PHILADELPHIA — Phillies manager Charlie Manuel found a depressed Shane Victorino sitting in front of his locker Sunday morning.
With the way Victorino and the Phillies have been playing, Philadelphia fans probably can identify with how the center fielder felt.
Manuel pulled Victorino from the lineup an hour before the game, giving the player “a mental health day.”
Victorino’s replacement, Jason Pridie, knocked in three runs, but these days there are no feel-good stories for the Phillies.
The Atlanta Braves beat Philadelphia 4-3 before 43,881 fans at Citizens Bank Park. The Phillies (37-50), who won the National League East from 2007-2011, are in last place in the division — 14 games behind the first-place Washington Nationals.
Philadelphia squandered two-run and one-run leads Sunday.
“We just don’t play good enough to win,” Manuel said. “(Sunday) was a good example of most of our games. We get to a point, and something happens. We don’t execute. We make a mistake and we end up losing.”
The Phillies are under .500 at the All-Star break for the first time since they were 40-47 in 2006. Philadelphia hasn’t been this bad at the break since it was 24-61 in 1997. The Phillies head into the break with one win in their last 11 games. They are 10-25 since June 1.
Victorino epitomizes the team’s struggles. The former All-Star is batting .245 with eight home runs and 37 RBIs this season. But he is 3-for-24 in July and has not had an extra-base hit since a ninth-inning double on June 13 against the Minnesota Twins.
Victorino was scheduled to hit seventh Sunday. Manuel said the low spot in the batting order did not bother the player.
Victorino is known for his energy and upbeat personality. He has one of the loudest voices in the clubhouse. Manuel said he had never seen the center fielder like he was Sunday morning.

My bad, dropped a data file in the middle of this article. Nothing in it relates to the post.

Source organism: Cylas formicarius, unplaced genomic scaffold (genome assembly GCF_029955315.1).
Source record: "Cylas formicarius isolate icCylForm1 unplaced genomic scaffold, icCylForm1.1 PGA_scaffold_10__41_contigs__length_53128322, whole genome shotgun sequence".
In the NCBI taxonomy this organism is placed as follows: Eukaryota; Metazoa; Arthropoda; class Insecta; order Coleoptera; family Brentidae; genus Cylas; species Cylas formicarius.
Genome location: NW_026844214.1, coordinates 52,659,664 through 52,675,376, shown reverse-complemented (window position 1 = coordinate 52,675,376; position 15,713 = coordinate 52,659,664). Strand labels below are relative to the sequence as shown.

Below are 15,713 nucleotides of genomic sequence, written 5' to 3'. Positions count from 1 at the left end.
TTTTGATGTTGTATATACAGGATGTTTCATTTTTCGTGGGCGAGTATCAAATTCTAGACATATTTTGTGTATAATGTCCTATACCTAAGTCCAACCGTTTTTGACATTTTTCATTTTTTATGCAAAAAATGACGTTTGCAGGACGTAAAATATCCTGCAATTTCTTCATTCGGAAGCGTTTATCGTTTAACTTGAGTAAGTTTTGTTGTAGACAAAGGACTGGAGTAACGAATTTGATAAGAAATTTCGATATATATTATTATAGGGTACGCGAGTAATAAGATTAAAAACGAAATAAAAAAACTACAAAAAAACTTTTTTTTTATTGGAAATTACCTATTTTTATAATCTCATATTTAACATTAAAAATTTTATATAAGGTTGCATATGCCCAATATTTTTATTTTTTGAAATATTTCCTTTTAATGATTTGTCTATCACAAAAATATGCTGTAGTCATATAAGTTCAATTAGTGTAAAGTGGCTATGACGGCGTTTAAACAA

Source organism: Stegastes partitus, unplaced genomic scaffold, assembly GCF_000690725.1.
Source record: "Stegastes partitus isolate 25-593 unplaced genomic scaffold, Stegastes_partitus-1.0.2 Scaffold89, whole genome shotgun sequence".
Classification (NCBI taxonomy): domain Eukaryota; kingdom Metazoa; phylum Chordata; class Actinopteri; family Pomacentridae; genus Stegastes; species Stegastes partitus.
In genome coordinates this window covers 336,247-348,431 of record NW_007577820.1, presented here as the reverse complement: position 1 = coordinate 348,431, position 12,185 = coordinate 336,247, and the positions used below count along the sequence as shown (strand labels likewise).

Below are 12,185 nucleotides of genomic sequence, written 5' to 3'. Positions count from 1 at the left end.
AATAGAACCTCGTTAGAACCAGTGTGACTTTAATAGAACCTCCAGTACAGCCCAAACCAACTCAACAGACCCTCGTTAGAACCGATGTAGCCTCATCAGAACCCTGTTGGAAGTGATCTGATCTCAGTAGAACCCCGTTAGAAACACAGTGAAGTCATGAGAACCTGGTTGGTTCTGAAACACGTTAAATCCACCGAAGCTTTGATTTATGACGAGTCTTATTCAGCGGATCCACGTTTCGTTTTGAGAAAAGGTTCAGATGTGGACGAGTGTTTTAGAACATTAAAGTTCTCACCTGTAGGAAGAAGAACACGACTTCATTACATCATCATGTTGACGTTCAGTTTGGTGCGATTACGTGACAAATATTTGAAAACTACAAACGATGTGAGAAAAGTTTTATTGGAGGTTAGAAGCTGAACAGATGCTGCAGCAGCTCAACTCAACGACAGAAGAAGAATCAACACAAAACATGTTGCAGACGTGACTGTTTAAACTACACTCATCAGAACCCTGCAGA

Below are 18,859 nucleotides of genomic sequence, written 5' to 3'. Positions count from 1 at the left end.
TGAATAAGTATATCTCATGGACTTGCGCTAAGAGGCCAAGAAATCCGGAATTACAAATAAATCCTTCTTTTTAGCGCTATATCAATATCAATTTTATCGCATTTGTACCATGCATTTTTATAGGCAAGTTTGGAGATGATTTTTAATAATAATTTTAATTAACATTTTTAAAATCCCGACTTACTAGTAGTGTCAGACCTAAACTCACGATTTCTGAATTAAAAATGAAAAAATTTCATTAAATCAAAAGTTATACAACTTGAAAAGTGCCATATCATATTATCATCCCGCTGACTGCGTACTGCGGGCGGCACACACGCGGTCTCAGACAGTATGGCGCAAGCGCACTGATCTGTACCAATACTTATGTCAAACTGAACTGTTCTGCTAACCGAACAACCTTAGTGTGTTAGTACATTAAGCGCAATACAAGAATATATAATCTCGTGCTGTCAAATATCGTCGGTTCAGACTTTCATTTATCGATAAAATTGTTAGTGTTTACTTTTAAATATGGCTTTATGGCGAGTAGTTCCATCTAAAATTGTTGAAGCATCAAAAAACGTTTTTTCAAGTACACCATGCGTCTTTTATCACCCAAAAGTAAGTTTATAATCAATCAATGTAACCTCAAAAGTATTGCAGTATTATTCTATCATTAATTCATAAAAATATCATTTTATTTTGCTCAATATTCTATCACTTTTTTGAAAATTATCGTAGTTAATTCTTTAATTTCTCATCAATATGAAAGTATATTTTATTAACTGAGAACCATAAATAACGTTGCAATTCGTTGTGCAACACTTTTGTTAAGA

“He was down,” Manuel said. “He has a lot on his mind. He was upset. I felt it was best to take him out of the lineup. He’s going through a tough time.”
Pridie was hitting in the indoor batting cage when he got the word he would start.
“You have to stay ready in a bench role,” Pridie said, “and when your name is called upon, go out there and produce and try to help the team win.”
It appeared the Phillies might have gotten a break with Pridie’s first Philadelphia start.
His two-run home run in the second inning gave the Phillies a 2-0 lead. His RBI double in the fourth inning put Philadelphia up 3-2.
But the Phillies couldn’t hold either lead. Braves catcher Brian McCann hit a home run deep to center field in the seventh inning to give Atlanta a one-run lead it never relinquished.
Victorino didn’t speak with reporters after the game. The Phillies’ clubhouse was quiet. Few regulars were spotted. Jimmy Rollins declined to speak with reporters.
“I think we’re looking forward to the break to clear our minds,” said pitcher Vance Worley, who started Sunday and allowed three runs in six innings.
The losses have dulled the atmosphere at Citizens Bank Park. Each Phillies game was an event the past five years. The streets around the park buzzed with activity before a game. Fans dressed in red marched toward the park. Cars fought for parking spaces. Tailgaters were everywhere.
On Sunday, the streets outside the stadium were calm an hour before first pitch. Traffic was light.
There were plenty of empty seats when the middle of the Phillies’ order came to bat in the bottom of the ninth.
While Pridie was 2-for-3, the rest of the Phillies’ lineup was 4-for-28.
“When you’re not hitting the ball, you look tired and lethargic,” Manuel said. “The game kind of drifts along.”
The only thing in the Phillies’ favor is the schedule. With four days off, they can’t lose again until they start the season’s second half in Colorado against the Rockies on Friday.
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